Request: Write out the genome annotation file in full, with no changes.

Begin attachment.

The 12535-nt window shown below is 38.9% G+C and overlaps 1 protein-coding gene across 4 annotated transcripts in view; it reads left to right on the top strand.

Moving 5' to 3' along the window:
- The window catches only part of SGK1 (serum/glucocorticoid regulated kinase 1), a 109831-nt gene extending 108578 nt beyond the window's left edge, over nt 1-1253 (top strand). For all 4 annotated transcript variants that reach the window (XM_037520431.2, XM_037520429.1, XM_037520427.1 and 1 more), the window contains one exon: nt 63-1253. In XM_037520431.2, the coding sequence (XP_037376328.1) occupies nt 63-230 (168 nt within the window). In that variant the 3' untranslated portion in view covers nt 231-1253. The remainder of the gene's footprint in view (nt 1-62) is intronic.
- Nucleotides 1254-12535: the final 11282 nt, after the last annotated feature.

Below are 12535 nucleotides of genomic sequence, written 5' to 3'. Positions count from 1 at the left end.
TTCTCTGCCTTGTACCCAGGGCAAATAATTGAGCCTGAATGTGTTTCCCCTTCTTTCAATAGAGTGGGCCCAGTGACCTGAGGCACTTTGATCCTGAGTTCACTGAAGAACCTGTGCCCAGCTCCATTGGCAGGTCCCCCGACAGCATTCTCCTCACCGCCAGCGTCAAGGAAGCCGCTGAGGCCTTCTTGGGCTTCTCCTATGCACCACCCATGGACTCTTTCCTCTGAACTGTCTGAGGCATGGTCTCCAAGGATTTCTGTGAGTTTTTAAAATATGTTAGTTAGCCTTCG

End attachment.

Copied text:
The 12535-nt window shown below is 38.9% G+C and overlaps 1 protein-coding gene across 4 annotated transcripts in view; it reads left to right on the top strand.

Moving 5' to 3' along the window:
- The window catches only part of SGK1 (serum/glucocorticoid regulated kinase 1), a 109831-nt gene extending 108578 nt beyond the window's left edge, over nt 1-1253 (top strand). For all 4 annotated transcript variants that reach the window (XM_037520431.2, XM_037520429.1, XM_037520427.1 and 1 more), the window contains one exon: nt 63-1253. In XM_037520431.2, the coding sequence (XP_037376328.1) occupies nt 63-230 (168 nt within the window). In that variant the 3' untranslated portion in view covers nt 231-1253. The remainder of the gene's footprint in view (nt 1-62) is intronic.
- Nucleotides 1254-12535: the final 11282 nt, after the last annotated feature.

Below are 12535 nucleotides of genomic sequence, written 5' to 3'. Positions count from 1 at the left end.
TTCTCTGCCTTGTACCCAGGGCAAATAATTGAGCCTGAATGTGTTTCCCCTTCTTTCAATAGAGTGGGCCCAGTGACCTGAGGCACTTTGATCCTGAGTTCACTGAAGAACCTGTGCCCAGCTCCATTGGCAGGTCCCCCGACAGCATTCTCCTCACCGCCAGCGTCAAGGAAGCCGCTGAGGCCTTCTTGGGCTTCTCCTATGCACCACCCATGGACTCTTTCCTCTGAACTGTCTGAGGCATGGTCTCCAAGGATTTCTGTGAGTTTTTAAAATATGTTAGTTAGCCTTCG